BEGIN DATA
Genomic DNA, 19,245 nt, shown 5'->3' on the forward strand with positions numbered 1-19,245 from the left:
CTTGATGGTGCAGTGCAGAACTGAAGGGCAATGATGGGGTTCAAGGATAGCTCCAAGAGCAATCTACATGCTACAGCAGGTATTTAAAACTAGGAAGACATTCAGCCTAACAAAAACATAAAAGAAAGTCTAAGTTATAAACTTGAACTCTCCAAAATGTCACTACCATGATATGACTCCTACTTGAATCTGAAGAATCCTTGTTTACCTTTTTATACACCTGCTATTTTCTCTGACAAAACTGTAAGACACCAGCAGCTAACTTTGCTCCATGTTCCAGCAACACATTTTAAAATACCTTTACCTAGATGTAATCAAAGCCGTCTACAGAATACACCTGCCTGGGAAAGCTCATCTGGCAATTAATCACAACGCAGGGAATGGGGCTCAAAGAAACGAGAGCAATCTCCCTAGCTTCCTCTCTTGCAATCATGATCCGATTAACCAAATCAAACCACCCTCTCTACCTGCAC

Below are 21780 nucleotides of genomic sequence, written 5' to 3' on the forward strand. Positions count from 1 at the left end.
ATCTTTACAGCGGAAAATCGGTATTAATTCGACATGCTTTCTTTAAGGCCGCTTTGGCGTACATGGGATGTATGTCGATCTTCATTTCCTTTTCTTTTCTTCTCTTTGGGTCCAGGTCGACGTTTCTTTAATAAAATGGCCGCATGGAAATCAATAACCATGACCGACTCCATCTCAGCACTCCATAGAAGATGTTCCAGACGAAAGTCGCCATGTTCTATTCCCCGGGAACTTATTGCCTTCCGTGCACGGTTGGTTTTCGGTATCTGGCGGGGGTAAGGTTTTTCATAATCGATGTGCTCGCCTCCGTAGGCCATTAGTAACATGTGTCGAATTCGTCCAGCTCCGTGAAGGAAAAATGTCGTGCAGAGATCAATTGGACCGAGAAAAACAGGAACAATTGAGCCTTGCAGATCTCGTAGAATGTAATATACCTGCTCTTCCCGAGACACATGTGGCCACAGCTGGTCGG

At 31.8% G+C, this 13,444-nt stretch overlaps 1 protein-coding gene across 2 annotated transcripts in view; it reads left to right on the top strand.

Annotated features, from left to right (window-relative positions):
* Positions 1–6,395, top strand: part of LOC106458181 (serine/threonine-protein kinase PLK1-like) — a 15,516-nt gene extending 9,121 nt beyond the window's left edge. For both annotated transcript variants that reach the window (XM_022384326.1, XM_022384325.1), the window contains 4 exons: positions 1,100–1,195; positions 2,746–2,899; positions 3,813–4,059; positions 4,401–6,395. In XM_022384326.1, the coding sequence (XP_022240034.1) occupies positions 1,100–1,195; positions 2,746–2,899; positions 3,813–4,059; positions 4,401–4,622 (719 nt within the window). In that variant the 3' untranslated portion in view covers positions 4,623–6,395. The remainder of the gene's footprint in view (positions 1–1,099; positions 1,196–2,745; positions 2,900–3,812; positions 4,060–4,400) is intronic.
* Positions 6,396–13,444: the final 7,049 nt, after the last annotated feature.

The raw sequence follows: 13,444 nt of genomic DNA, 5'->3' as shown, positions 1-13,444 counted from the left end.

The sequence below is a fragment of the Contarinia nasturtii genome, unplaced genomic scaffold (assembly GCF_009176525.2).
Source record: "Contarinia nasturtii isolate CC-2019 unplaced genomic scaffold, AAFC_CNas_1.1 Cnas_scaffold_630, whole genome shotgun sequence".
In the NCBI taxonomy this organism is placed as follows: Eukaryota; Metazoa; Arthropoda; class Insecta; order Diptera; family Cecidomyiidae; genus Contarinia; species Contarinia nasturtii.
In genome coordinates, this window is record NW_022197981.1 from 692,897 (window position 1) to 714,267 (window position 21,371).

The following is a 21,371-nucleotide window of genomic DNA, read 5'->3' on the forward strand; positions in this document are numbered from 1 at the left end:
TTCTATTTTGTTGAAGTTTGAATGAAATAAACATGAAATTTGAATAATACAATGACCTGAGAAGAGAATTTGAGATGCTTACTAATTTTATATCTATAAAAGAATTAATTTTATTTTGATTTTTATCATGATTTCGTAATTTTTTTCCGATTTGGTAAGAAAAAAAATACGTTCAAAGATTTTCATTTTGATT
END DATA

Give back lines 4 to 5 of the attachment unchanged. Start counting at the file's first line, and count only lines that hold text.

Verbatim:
ATCTTTACAGCGGAAAATCGGTATTAATTCGACATGCTTTCTTTAAGGCCGCTTTGGCGTACATGGGATGTATGTCGATCTTCATTTCCTTTTCTTTTCTTCTCTTTGGGTCCAGGTCGACGTTTCTTTAATAAAATGGCCGCATGGAAATCAATAACCATGACCGACTCCATCTCAGCACTCCATAGAAGATGTTCCAGACGAAAGTCGCCATGTTCTATTCCCCGGGAACTTATTGCCTTCCGTGCACGGTTGGTTTTCGGTATCTGGCGGGGGTAAGGTTTTTCATAATCGATGTGCTCGCCTCCGTAGGCCATTAGTAACATGTGTCGAATTCGTCCAGCTCCGTGAAGGAAAAATGTCGTGCAGAGATCAATTGGACCGAGAAAAACAGGAACAATTGAGCCTTGCAGATCTCGTAGAATGTAATATACCTGCTCTTCCCGAGACACATGTGGCCACAGCTGGTCGG

At 31.8% G+C, this 13,444-nt stretch overlaps 1 protein-coding gene across 2 annotated transcripts in view; it reads left to right on the top strand.